31. Camilla

    I remember drawing this in the mid 80s, in the UK, and i’m pretty sure it was linked to Stussy and in my mind there’s a link to when Beastie Boys made it into the charts over here with Fight for your rights- it all seemed to be connected somehow…

  32. Stephanie

    I never made the connection between the company ‘Stussy’ and this symbol (that graced the pages of most of my elementary school pages), but I always heard it called a ‘Stussy,’ (which I actually thought was ‘Stuchie’). We would make Stussy Chains, connecting the lines to form braids [just like Elizabeth mentioned above]. I think the repetitive drawing, making something that is so simple but looks so complex, was really satisfying to my creative 3rd-grade mind.

  33. Nadya Bratt

    I went to middle school in Bulgaria and I remember that we used to do something very similar, which is strange due to the fact that Bulgarians use the Cyrillic alphabet. There is no S in the Cyrillic alphabet, or at least there isn’t a letter form that looks like an S.
    What the kids did was a little different though. They drew the vertical lines, then the 2 diagonals connecting them but they never added the 45-degree lines on the top and bottom. Instead, they added a broken diagonal line crossing the other 2 and then created a pattern by repeating the shape over and over. I’m sure this sounds confusing so here’s a picture:

    And no, the S doesn’t make me think of the SS at all. I think it has something to do with exploring and learning simple forms and patterns at a young age.

  34. Jeff

    I remember asking a fellow student to teach me how to draw that “S” when I was in second grade. I remember my class mate taking pride in the knowledge of the simple system that only a few students knew. The shape seemed to be very complex at the time and to have the ability to draw it so simply seemed liberating to me.
    It also to feel good to be in on that small group of people who can actually draw it.

  35. grace

    I used to draw this in school as well, but can’t remember why or where I learned it. I remember calling it the Superman S although it’s not exactly the same shape. I think it was used more as a trick rather than typography centered.

  36. Elizabeth

    I remember it being a brain teaser.  Instead of an S, my friends and I just turned it into a pattern, looking more like a braid by the time we were done.  The idea of easily creating an illusion, something that might have depth to it even thought 2D, is fun.  Teach the kids other 2D illusions and see what happens.  Show off some Escher. Encourage them to push the basic idea that they already are familiar with. Use the S form they have (along with Escher drawings)  to spark conversations of physics, gravity, illusions… what would it look like in 3D?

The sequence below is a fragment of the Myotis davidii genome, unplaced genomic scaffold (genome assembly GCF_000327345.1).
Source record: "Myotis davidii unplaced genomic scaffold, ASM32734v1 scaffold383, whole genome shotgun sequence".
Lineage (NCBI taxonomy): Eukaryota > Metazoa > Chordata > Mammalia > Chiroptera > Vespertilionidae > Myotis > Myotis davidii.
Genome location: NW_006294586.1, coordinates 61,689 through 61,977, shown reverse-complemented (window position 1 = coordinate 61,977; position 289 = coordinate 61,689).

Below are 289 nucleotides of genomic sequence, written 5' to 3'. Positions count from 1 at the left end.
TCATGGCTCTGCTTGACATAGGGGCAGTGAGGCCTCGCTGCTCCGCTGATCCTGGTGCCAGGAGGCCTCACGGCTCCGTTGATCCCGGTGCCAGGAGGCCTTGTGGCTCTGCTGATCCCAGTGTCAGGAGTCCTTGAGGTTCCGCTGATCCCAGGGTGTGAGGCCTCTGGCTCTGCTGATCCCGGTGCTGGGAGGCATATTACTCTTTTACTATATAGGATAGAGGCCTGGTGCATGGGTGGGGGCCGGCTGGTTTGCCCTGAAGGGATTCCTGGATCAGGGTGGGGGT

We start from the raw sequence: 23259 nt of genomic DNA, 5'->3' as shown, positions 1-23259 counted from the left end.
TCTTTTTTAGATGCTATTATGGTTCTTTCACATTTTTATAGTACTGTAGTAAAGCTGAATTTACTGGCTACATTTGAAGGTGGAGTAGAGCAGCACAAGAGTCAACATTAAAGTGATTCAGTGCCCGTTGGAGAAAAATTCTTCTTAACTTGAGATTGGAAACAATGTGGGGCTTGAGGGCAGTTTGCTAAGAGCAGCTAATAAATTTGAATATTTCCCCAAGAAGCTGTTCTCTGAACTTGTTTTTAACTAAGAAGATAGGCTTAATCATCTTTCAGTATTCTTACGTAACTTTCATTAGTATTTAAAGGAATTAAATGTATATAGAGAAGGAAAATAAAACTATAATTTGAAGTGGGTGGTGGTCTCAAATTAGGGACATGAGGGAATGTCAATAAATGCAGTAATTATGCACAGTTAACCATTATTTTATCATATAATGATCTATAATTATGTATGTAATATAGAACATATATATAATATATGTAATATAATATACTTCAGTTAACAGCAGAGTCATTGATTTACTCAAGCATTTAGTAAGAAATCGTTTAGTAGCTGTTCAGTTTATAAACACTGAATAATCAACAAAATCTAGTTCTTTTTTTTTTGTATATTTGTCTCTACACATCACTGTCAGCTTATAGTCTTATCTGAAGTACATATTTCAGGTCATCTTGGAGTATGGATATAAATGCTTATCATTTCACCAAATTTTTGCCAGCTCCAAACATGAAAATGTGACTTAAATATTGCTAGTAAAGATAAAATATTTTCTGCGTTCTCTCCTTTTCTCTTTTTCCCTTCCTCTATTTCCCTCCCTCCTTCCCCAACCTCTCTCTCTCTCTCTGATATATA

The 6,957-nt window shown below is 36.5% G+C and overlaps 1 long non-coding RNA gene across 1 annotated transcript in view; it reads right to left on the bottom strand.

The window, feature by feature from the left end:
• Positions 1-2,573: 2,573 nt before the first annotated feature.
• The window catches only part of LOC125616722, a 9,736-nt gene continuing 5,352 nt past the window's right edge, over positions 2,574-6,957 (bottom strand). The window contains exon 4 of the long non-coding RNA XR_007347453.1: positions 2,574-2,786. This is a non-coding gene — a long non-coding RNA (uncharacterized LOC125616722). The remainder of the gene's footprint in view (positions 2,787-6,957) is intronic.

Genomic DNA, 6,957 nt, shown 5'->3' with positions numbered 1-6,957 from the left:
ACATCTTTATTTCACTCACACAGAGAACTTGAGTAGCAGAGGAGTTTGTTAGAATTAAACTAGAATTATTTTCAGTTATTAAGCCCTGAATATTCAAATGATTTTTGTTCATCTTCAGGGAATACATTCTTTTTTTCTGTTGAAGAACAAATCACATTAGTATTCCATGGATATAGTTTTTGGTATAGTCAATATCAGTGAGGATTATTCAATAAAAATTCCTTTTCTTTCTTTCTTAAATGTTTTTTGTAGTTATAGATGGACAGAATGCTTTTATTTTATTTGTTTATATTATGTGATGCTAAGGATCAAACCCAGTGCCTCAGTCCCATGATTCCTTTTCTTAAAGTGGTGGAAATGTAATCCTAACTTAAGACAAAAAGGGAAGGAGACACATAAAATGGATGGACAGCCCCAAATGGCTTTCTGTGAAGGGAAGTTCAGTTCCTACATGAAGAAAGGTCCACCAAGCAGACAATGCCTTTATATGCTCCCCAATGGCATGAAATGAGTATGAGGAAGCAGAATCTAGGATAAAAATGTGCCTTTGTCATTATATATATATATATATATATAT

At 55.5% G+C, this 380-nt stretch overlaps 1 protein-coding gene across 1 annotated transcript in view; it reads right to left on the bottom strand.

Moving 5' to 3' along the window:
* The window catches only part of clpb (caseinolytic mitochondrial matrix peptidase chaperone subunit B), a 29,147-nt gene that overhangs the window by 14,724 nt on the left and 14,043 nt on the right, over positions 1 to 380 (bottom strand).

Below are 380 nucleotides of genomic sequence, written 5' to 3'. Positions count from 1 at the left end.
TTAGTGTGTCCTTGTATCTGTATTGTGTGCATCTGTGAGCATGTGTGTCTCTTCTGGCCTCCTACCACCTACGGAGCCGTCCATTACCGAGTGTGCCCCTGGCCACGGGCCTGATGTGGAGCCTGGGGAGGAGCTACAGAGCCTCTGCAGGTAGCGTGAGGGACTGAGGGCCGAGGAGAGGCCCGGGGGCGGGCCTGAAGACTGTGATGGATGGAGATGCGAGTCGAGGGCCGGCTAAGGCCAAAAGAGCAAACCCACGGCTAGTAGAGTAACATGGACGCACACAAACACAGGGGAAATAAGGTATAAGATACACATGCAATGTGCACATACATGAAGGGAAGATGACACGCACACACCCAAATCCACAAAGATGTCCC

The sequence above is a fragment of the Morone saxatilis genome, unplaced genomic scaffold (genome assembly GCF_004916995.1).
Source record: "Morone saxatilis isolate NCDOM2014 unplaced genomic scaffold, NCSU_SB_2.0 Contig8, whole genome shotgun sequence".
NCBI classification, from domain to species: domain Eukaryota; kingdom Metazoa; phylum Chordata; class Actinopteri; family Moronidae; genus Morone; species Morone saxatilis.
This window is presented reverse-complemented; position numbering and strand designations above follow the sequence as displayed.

At least that’s what I remember from my days as a little person 🙂

  37. Kenn Munk

    Interesting post! I’m Danish, not getting an SS vibe either, that logo was italic, rune-based lightning bolt stuff, far from this.
    I remember this, I was one of the boys drawing it, had forgotten about it. I remember that part of the coolness was that you made three vertical lines next to each other, then the same underneath – these then magically became an S. 
    This is a visual trick of sorts, when it’s been revealed and you’ve picked it up, you show the trick to others and within a few days it’s out of the system (or it was in early eighties Denmark) – I never considered expanding it into an alphabet even though I was into fonts back then – I have no idea why not.

  38. Ariel

    Yeah, we always called it the “Stussy S”…nevermind that I never actually saw Stussy use that as their logo. But as Beth said, it was the “special” way of drawing it that made it appealing.

  39. Melissa

    I’m from a small coastal town in North Carolina and we always called it the “Surfer’s S”, but, you’re right, we never really expanded on the alphabet past that! It was the prerequisite to being cool in second and third grade.

  40. Beth Crossley

    I used to draw this letter when i was a child and spent a lot of time trying to make up other ltters that were the same! I dont know why i drew it but it was only when i was 7/8. I think it was because there was a special way to draw it which in some silly way made me feel intelligent!

  41. Phil McMullen

    Worryingly, I think most Europeans would immediately direct you to the Waffen SS of the Second World War and their double “pointy S” symbol, which still sends a chill down the spine to this day